I identify as transgender, specifically non-binary. So you’d think I am well-versed in gender theory. However, every time I think about it for too long, the same question rolls out in my head:
“But what is this gender thing, anyway?”
Sometimes it is defined as “the state of being male or female in society; social sex”. As you might tell from the existence of non-binary people like me, that is not a very good definition. The more I think about it, the harder it is to pin down – since I define myself in terms of what I am not. There are many non-binary identities, however: agender (without gender), androgyne, bigender, genderfluid and so on. And to each person adopting those labels, they might mean something a little different.
In 2017 I started gradually coming out to different people at university in the UK by using my preferred name and pronouns. Coming out as trans is a messy process in general – more so when many people don’t even believe your identity is real, or deem your pronouns as grammatically incorrect (no, “they” really isn’t). Since it’s pretty much impossible to tell which person will be mean, I often worry about it. However, so far I have been pleasantly surprised. Uni people have been kind and understanding, if sometimes clueless.
And then one day, some time after I got more comfortable, I casually came out to an acquaintance while talking about something gender-related.
“I don’t identify as a woman, though.”
“Oh, I don’t believe in any of that crap.”
Ouch. I guess one day it had to happen. I could feel the ice rising up to my head. It was awkward to leave, so instead what followed was a long conversation about feminism, gender stereotypes and gender abolitionism, in which I was a not particularly willing participant. It was interesting… as well as extremely offensive.
Trans people and stereotypes
The assumption is that trans people reinforce stereotypes by assuming that certain traits indicate that you belong to a specific gender, and that they think certain behaviours in a child mean they must be trans. There is also an assumption that non-binary is just a new “trendy” thing to call yourself.
So let’s examine these claims, shall we?
First of all, non-binary people have existed for centuries in many different cultures: Two-Spirit Native Americans, French Polynesian Māhū, Indonesian Bugis, etc. That doesn’t necessarily make it a good (or bad) thing, but a thing nevertheless, far from a mere fad invented by young white westerners.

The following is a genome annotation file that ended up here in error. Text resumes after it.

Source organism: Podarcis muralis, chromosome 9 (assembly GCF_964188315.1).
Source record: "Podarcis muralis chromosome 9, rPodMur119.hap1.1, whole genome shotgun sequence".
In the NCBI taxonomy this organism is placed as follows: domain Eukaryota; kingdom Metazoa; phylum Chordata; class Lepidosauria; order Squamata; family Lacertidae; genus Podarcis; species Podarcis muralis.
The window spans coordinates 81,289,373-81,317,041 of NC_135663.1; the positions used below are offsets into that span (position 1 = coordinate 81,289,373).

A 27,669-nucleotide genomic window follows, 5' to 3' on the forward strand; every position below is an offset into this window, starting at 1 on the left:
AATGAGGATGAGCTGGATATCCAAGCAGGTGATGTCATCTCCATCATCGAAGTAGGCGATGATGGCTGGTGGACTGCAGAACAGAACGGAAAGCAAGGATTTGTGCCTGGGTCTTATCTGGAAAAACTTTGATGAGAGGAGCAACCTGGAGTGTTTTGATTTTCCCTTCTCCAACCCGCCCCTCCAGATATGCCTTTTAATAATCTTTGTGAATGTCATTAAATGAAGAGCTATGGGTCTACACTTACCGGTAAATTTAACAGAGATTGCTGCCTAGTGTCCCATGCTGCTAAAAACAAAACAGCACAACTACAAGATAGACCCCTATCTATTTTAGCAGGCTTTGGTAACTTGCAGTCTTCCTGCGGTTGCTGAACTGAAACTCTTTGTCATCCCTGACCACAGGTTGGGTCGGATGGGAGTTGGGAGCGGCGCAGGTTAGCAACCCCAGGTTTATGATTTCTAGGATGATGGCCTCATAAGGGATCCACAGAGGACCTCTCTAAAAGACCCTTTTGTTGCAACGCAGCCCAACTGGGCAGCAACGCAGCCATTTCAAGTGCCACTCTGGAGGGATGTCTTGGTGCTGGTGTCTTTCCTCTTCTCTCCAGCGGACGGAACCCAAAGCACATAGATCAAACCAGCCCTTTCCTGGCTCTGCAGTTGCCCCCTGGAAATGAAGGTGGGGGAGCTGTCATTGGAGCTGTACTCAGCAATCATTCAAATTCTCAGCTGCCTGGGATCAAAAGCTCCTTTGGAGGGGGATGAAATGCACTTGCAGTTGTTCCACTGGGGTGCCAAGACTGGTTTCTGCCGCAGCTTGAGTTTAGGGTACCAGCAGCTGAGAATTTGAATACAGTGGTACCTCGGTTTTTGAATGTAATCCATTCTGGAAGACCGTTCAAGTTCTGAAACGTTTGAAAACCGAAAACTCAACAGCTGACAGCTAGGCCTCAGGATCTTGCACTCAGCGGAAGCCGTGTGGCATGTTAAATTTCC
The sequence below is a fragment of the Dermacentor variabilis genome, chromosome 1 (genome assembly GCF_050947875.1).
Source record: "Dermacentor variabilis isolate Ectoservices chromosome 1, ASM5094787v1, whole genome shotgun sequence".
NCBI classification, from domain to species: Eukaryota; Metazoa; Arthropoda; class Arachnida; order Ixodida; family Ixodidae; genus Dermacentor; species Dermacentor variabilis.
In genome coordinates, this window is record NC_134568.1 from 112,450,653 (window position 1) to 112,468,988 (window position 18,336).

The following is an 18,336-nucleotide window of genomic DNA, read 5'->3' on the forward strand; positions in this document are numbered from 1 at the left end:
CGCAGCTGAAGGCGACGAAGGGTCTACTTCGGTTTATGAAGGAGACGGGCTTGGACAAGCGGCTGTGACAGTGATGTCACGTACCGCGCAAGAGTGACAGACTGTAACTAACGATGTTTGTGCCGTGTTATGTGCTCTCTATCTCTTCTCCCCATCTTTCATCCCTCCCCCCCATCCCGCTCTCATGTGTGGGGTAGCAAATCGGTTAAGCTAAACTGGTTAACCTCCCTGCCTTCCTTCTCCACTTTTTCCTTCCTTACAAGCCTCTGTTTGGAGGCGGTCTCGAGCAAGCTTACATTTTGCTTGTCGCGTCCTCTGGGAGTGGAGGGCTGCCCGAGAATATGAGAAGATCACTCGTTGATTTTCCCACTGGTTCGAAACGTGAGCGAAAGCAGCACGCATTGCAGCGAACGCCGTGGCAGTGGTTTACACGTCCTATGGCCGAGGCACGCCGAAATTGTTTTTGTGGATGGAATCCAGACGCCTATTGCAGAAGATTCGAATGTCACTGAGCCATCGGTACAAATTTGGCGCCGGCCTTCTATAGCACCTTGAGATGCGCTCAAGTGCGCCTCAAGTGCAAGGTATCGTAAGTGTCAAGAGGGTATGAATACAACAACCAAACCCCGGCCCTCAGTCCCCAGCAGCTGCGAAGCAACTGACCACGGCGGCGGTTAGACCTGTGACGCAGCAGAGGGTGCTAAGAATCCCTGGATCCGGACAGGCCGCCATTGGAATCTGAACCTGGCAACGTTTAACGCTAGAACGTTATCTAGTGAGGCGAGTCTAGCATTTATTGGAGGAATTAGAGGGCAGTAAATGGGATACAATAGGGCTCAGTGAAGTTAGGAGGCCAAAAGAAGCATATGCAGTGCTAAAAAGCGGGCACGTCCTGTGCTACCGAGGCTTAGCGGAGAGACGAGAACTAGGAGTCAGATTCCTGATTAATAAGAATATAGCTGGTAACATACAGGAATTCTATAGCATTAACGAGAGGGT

Just as there are stereotypes about men and women, there are stereotypes about non-binary people. We are expected to look “androgynous”, which tends to mean “a thin white person with a short undercut”. In reality, we are a very diverse group. We can look stereotypically masculine or feminine. We can wear beards with dresses, or suits with flowing long hair. We can have all kinds of names, skin colours, ethnicities, identify as all kinds of orientations and use all kinds of pronouns.
Not ticking the existing gender “boxes”
I think being non-binary in our society does stem from being uncomfortable with existing gender “boxes”; or, in some cases, being unable to comprehend them in the first place. For me, realising that you could be neither was a freeing feeling. But I have also seen the opposite happen: people formerly identifying as non-binary rediscovering their identity as a trans man or a trans woman. Or cis, for that matter. And I think that is okay too.
The important thing to remember is that the idea that trans people somehow support gender stereotypes by existing does not stand the test of reality – at least in my experience. The trans people I know, both binary and non-binary, are some of the most critical of traditional gender roles for anyone.
It’s not that we think that men should be strong providers or that women should be submissive housewives. It might be that we personally feel more comfortable in a certain social role, and/or a certain body, in this gendered world. Medical transition is a personal decision, just one detail in the whole picture, that doesn’t make someone any more or less trans. Ultimately, it comes down to simply being, which is difficult to explain.
Gender, this nebulous thing
For a long time, I have held on to a view similar to the one expressed by my acquaintance, albeit a less hostile one. Since it didn’t do me any favours, I also saw gender as something ultimately harmful that needs to be abolished, although I would never blame trans people for that. And yes, being trans is currently diagnosed based on stereotypes – but is that the fault of the trans community, or perhaps society with its rigid views on what you must be like to qualify as a certain gender?
I have now come to realise that this attitude is hurtful both towards my trans siblings and towards cis people who have felt their gender strongly impact their lives. I am still not especially fond of it, this nebulous thing that permeates our society for no reason, an abstract concept that starts shaping your life from the day you are born… I would rather live in a genderless world. I think it’s better to raise children in a gender-neutral way. But I will accept its influence, as well as the uniqueness and the good things that it brings into each individual human experience.
The article was originally published here.1